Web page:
Francisco Franco (1892-1975), Spain
Franco, after whom a whole period of Spain’s history was named, has drawn people’s attention again, even from his tomb. After being buried for over 40 years in the Valle de Los Caídos (the Valley of the Fallen), Spain’s new socialist government is considering relocating the fascist dictator’s remains to the cemetery of El Pardo, near an old royal residence. The objective is to ensure that Valle de los Caídos remains a memorial for the civil war, not a monument to its victor.
Josip Broz Tito (1892-1980), Yugoslavia
Tito, a statesman and Yugoslavia’s communist leader from (1945-1980) was buried in the mausoleum of the “House of Flowers”, located to the south of Belgrade. He was given a state funeral, and heads of state from around the world, including the prime ministers of Spain, France, UK and Turkey, attended the funeral. His burial site, which was near where he lived in the postwar years, is now a tourist attraction, where one can find a museum, gardens and the mausoleum for the man known for repressing his political opponents and dissidents.
Philippe Petain (1856-1951), France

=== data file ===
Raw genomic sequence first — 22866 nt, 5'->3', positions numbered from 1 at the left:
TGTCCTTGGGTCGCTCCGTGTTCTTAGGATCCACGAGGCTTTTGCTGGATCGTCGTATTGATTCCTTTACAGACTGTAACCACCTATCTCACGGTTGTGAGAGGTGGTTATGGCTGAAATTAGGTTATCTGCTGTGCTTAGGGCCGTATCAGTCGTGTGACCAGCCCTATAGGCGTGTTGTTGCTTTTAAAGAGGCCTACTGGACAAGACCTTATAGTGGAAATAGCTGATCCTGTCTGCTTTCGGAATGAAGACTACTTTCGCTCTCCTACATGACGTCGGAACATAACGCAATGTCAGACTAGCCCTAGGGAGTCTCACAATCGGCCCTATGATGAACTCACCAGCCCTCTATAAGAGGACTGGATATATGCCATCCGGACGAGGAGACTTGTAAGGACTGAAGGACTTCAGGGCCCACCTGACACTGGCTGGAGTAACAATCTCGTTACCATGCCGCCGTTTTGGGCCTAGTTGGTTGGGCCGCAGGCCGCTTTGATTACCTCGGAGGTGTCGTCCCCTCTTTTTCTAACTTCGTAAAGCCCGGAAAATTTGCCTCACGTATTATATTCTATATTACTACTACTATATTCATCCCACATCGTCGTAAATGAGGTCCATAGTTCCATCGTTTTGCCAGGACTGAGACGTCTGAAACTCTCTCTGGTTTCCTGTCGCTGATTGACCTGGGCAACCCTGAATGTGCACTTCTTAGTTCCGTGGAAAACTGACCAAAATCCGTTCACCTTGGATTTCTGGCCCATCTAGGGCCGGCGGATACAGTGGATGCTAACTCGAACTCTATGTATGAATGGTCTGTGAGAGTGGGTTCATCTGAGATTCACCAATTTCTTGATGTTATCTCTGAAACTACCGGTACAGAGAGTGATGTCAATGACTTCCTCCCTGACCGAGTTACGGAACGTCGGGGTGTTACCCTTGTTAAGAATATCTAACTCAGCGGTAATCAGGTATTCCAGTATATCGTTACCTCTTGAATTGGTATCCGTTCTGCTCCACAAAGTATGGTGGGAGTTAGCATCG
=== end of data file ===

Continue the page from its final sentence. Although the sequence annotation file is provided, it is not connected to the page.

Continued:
Petain, a former French prime minister known for his collaboration with the Nazis, was buried in the cemetery of Port-Joinville, on L’Ile-D’Yieu (population of 4,726). In 1970, his corpse was taken by a group claiming they wanted to bury him in Verdun to honour his memory, as he was known as the Lion of Verdun. Three days later, the corpse was found in Paris and brought back to the Port-Joinville cemetery. The French government arranged for flowers to be placed on his tomb for years until Jewish protests put an end to the custom. The decision was made by the president in 1993.
Nicolae Ceausescu (1918-1989), Romania
Romania’s communist leader for more than 20 years, Ceausescu, and his wife Elena were found guilty of genocide in a trial that lasted only one hour on Christmas Day in 1989. They were executed the same day. The couple were buried at a cemetery in Bucharest but their bodies were exhumed in 2010 to confirm their identities at the request of surviving relatives. Despite his regime of fear, deprivation and poverty, his tomb became a tourist attraction and a place of pilgrimage for those nostalgic for the days of communist rule.
Erich Honecker (1912-1994), East Germany
Honecker went from being a politician of the Socialist Unity Party to a hunted, jailed and exiled man at the end of his life. After trying to flee Germany and seeking refuge in Moscow at the Chilean embassy, he was put on trial in Berlin in 1992 for his suspected role in deaths at the Berlin Wall. However, he was released due to ailing health and he set off to Chile to be reunited with his family. In 1994, he died and was buried in Santiago at the Cementerio General de Santiago.